3M Company, IRS File Opening Briefs in “Blocked Income” Case

By on April 18, 2016

As noted in an earlier post, 3M Co. v. Commissioner, T.C. Dkt. No. 5816-13, involves 3M’s challenge to the Internal Revenue Service’s (IRS’s) determination that Brazilian legal restrictions on the payment of royalties from a subsidiary in that country to its US parent should not be taken into account in determining the arm’s-length royalty between 3M and its subsidiary under Treas. Reg. § 1.482-1(h)(2). The case has been submitted fully stipulated under Tax Court Rule 122, and the parties’ simultaneous opening briefs were filed on March 21, 2016.

Citing First Sec. Bank of Utah and cases following it, 3M first argues that “[c]ase law consistently holds that the Commissioner cannot employ section 482 to allocate income that the taxpayer has not received and cannot receive because a law prevents its payment or receipt.” Under this line of authority the IRS’s proposed allocation of royalty income to 3M is precluded by Brazilian law. This result is not changed by Treas. Reg. § 1.482-1(h)(2) because that regulation is invalid.

The regulation is “procedurally invalid,” 3M argues, because Treasury and the IRS failed to satisfy the requirements of § 553 of the Administrative Procedure Act (APA) when they promulgated the regulation. They did not respond to significant comments criticizing the proposed regulation; nor did they articulate a satisfactory justification or explanation for the regulation. They thus did not engage in the “reasoned decisionmaking” required by the APA and case law such as State Farm and Altera when an agency issues regulations.

According to 3M, Treas. Reg. § 1.482-1(h)(2) is also “substantively invalid” because it fails both Steps 1 and 2 of the Chevron test. It fails Step 1 because there is no “gap” for the IRS to fill. The Supreme Court’s holding in First Security definitively interpreted Congress’s intent, thereby eliminating any “gap.” Even if there were a “gap,” however, the regulation would fail Step 2 because the criteria set forth in Treas. Reg. § 1.482-1(h)(2) represent an unreasonable implementation of the statute. 3M buttresses this argument by pointing out that in Home Concrete, the Supreme Court recently held that once it has “interpreted the statute, [] there is no longer any different construction that is consistent with [the prior interpretation] and available for adoption by the agency.”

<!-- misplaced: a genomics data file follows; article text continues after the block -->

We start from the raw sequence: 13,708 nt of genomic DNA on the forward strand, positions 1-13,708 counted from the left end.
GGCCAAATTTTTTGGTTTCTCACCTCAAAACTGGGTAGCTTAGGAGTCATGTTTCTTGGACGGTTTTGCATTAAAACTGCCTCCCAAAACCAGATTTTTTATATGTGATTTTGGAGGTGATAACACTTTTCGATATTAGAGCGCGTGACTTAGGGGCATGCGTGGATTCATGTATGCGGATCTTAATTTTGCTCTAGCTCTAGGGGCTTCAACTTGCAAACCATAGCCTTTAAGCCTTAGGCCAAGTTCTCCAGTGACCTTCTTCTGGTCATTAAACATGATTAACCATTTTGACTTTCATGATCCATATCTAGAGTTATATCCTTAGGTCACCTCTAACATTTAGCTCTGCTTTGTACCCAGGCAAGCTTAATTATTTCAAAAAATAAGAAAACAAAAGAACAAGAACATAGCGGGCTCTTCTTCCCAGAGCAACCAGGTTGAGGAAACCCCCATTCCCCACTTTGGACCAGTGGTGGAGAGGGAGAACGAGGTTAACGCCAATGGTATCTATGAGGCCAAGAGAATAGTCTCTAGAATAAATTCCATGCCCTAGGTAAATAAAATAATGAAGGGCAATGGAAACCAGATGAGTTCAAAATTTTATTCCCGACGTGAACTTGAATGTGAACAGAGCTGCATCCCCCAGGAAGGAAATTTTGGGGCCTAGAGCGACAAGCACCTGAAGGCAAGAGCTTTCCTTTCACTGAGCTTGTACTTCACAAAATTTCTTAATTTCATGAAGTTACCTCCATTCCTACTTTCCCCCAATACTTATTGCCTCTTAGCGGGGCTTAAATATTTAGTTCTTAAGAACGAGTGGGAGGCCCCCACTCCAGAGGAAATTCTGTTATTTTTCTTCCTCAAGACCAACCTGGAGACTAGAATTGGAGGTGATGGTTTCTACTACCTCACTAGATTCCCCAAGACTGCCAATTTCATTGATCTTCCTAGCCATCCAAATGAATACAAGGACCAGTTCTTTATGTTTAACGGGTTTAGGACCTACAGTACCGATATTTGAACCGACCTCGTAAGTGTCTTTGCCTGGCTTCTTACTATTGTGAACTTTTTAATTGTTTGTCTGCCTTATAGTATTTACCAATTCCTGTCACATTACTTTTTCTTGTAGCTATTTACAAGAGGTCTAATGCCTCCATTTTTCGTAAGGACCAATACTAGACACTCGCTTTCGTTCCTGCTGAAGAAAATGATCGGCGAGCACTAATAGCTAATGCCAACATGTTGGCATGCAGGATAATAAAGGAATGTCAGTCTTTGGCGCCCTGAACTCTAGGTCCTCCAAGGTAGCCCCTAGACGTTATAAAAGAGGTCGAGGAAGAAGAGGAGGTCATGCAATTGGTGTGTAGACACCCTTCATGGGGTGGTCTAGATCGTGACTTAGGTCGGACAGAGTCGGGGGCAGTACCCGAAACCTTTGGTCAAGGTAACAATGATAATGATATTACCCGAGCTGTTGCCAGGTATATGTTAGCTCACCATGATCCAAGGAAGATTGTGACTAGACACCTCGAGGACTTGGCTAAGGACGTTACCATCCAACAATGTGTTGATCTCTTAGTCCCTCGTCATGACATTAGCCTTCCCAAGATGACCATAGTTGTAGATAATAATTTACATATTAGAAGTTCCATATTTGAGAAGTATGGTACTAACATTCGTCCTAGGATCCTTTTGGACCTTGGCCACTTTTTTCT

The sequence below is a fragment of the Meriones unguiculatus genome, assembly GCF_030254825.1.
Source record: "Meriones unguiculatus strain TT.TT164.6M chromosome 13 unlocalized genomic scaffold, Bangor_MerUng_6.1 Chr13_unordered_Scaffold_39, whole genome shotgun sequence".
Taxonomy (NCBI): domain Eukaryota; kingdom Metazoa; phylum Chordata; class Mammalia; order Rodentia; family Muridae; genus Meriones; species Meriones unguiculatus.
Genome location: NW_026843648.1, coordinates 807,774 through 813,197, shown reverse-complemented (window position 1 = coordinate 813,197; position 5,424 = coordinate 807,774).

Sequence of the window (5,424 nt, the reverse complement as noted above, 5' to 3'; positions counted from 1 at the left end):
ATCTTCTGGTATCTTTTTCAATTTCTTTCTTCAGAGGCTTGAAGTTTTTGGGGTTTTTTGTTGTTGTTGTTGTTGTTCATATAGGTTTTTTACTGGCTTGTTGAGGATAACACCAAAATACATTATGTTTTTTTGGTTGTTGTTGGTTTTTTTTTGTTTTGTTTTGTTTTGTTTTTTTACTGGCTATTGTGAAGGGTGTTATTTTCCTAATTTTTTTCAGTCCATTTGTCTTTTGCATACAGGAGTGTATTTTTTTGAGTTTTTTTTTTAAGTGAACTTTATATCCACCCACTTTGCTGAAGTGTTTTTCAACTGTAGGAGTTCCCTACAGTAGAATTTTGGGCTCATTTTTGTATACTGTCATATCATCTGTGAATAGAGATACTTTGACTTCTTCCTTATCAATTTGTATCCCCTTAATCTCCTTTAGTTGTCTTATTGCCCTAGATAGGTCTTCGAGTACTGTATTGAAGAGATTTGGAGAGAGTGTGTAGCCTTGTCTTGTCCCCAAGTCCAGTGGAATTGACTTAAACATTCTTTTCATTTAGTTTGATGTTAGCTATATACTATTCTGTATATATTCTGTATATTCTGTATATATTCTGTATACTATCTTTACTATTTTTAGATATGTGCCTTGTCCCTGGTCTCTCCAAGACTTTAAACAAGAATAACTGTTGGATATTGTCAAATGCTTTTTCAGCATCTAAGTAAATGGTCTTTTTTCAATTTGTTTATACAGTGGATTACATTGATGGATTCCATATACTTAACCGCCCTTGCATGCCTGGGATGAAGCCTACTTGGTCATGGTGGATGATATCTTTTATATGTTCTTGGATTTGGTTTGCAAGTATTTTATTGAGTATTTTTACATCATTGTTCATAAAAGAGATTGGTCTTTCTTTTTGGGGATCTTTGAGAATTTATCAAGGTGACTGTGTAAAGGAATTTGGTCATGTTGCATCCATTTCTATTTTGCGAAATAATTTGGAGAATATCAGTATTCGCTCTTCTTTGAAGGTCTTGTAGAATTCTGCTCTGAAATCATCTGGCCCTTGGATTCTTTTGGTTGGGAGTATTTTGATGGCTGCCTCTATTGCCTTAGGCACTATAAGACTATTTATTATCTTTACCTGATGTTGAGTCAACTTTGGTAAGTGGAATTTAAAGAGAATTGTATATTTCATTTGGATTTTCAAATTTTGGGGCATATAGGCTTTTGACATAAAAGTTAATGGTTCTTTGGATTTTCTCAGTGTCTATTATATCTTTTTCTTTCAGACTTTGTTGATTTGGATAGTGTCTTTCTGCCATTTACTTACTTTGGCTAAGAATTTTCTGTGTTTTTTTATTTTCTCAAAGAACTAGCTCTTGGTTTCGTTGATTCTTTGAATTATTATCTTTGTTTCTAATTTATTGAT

Notably absent from 3M’s brief is any argument that the facts of its case satisfy the requirements of Treas. Reg. § 1.482-1(h)(2).

The IRS’s argument is based on two overriding principles: the “arm’s length standard” (see Treas. Reg. § 1.482-1(b) (“the standard to be applied in every case is that of a taxpayer dealing at arm’s length with an uncontrolled taxpayer”)), and the “tax parity objective.” According to the IRS, “[a] foreign legal restriction that purports to dictate an intercompany price that conflicts with the arm’s length standard and frustrates the ‘tax parity’ objective of section 482 may be disregarded by the Commissioner when making a section 482 adjustment.” Since that is the effect of the Brazilian restrictions, they can be ignored when the IRS determines whether the royalties 3M received from its Brazilian subsidiary should be adjusted under § 482.

The IRS distinguishes the cases cited by 3M on the ground that each dealt with a prior version of Treas. Reg. § 1.482-1, which had a different emphasis (“control”) than the current regulation (“an entirely objective economic determination”). These opinions, then, “do not limit [Treasury’s] authority to promulgate section 1.482-1(h)(2)” under the Supreme Court’s 2005 opinion in Brand X. The IRS argues that Treas. Reg. § 1.482-1(h)(2) is a valid regulation entitled to Chevron deference. It satisfies Chevron’s Step 1 because § 482 does not address this precise question and there is no case law that interprets it under the current statute.  The regulation represents a reasonable interpretation of the statute. In fact, the IRS argues, the current regulation corrects earlier “misinterpretations” based on the prior regulation. It thus passes Chevron’s Step 2, and the regulation is valid.

The IRS finally notes that “3M has not established that the requirements of section 1.482-1(h)(2) are satisfied.” Indeed, it says, “3M fails every element of the regulation.” Accordingly, the IRS’s adjustments to 3M’s royalty income are appropriate.

Notably absent from the IRS’s brief is any argument regarding the validity of Treas. Reg. § 1.482-1(h)(2) under the APA’s procedural rules.

The parties’ simultaneous reply briefs are currently due on or before May 9, 2016; we will provide an update after those briefs are filed.

Roger J. Jones
    Roger J. Jones represents clients in tax controversy and litigation matters at all levels of the federal court system, before the Internal Revenue Service (IRS), and before various state courts and tax agencies. He has represented taxpayers, including numerous Fortune 500 companies, in more than 80 docketed cases before the US Supreme Court, most of the US courts of appeals, federal district courts, the US Court of Federal Claims and the US Tax Court. Read Roger Jones' full bio.




jd supra readers choice top firm 2023 badge